I recently had the pleasure of speaking with Stephen J. Stirling about his latest novel, Garden of the Gods. I was lucky enough to read it early and found it to be an concise and poignant thriller. I highly recommend it for anyone who likes what I call ‘introspective action.’ That is, the kind of book that is action-packed, but keeps you pondering its message and themes for days afterward.
This is something of a first on this blog, but it has given me the idea on having other authors on to talk about their work. For now, though, let’s talk to the man himself about Garden of the Gods!
Hello, Stephen. We’re so glad to have you on Sector M! I always appreciate the opportunity to speak with another author about their methods and body of work. So, if you’re ready, let’s dive right in, shall we?
Thank you for having me! I always enjoy my chats with the leadership of Sector M and our glimpses into the future.
Let’s talk about your latest book, Garden of the Gods. Without giving too much away for readers, what can you tell us about the story and your influences for it?
The story itself revolves around a Native American tribe in the northeast Arizona desert. But Garden is largely a statement about worship—any worship—how it enriches our lives and what belief for each of us is really all about. The fact that we live in an age that needs religion so badly was the driving force behind writing this story.
I remember that Alan Moore used to say that the plot of a story is wholly different from what it’s about, meaning the themes, allegory, morals, and all that good stuff. So, what is Garden of the Gods about?
Well, Garden of the Gods is about Native Americans, their rich heritage, their connection with the past, and their hope for the future. . . (and it is also about monsters). But to call it a simple action/adventure would do the story a disservice. The story’s subplot proves that every resolution within this book was motivated by faith, or the lack of it.
The book is a period piece, in more than one sense of the term. What kind of research and preparation did you do about the time period, the various species you include, and native tribes when writing it?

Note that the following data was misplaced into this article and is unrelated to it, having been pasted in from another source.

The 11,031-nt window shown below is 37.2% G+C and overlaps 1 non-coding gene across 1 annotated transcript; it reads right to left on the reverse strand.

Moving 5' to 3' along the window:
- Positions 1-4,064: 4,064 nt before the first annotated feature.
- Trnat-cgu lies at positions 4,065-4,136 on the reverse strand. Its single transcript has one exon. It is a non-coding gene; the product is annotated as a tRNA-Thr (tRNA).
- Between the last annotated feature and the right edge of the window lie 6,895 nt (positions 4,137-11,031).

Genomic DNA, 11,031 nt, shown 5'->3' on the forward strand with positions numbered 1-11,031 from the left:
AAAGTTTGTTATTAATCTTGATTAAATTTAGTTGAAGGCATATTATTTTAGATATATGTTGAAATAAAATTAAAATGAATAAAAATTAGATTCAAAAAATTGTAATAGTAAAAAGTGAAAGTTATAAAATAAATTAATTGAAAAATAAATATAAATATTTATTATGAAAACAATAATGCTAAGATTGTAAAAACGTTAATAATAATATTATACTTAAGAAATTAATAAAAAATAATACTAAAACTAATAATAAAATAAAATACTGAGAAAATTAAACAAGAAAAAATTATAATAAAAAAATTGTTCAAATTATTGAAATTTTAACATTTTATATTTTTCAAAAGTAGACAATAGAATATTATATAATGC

The American southwest is a treasure of unique people and, as of yet, not wholly discovered zoological life. It is a human and animal ecosystem in constant flux, breathing and pulsating with the drama of life. Writing is a funny thing. You begin researching one topic, and end up somewhere entirely different. The Native American people against the backdrop of wartime America was where I tried to focus my research—I wanted to do them and their heritage justice.
When you are writing a book, what is your method? Are you more of a ‘planner,’ who outlines everything in great detail ahead of time, or are you more of a ‘gardener,’ who throws characters into a situation and lets it develop organically without preconceived notions of the outcome? Where you do you fall in that continuum, do you think?
This question is very important, and my answer is—yes. You think you’re one kind of writer who has all the characters lined up and ready to do what they’re told, and suddenly they turn on you. They come out fighting and you’re left to clean up their messes. I guess you could say I fall somewhere in between the two methods.
Let’s talk about your main character, Matt Hayden. He strikes me as being cut from the same cloth as many two-fisted pulp-era adventurers, like Allan Quartermaine and Indiana Jones, and perhaps even a hint of Cussler’s Dirk Pitt. What were your influences and thoughts when creating your leading man?
Hayden is a hero cut from whole cloth, at the same time with a huge wrinkle broadening him into a sympathetic strength that is instantly likable. I did craft him between literature’s Allan Quartermaine and living legend Bring Em’ Back Alive Frank Buck, and yet the combination makes him unique among American characters.
And what about the secondary and/or support characters? What were their roles when placing them into the overall ensemble?
Read the book carefully and you’ll discover that every character has a religious angle. Every character worships something. Every character (even “non-believers”) believes in something. Every character has to fight for something, and every character has to abandon something in the process.
The Nyah Gwaheh, the armored bear, has a very complex role in the story. In some ways it serves as the primary antagonist, but it’s clear that it has a deeper, more symbolic role to play within the narrative. What sort of metaphor does it represent?
The Nyah Gwaheh is a living parable of religious value and the things that we worship, whether we know it or not. He is the driving force of the book.
Any chance or thoughts on a sequel? No pressure…
Oh good, because I don’t see a sequel in the future. I think I’ll leave the characters to their own devices for a while.
This last question is pretty free-form. What would you like the readers out there to know about your book? Anything you like. Here, I’ll hand you the proverbial megaphone.
Well thank you! I’ve never used a proverbial megaphone before. I’d like to leave you by saying I hope others will find as much joy in reading this book as I found in writing it; and if they find an introspective moment—or two—to contemplate their own spirituality I will have accomplished even more.
Thank you for taking time out of your schedule to chat, Stephen! It’s been a rare pleasure.
The pleasure is mine! Thank you for your interest in my project and your insightful questions. Talking with you has been a rare treat.
Take care now, and don’t be a stranger!
There you have it, folks – right from the source himself. Garden of the Gods is on bookshelves now at Deseret Book stores. It’s also available in print or digital format on Amazon and Barnes & Noble.com.
CHECK. IT. OUT.
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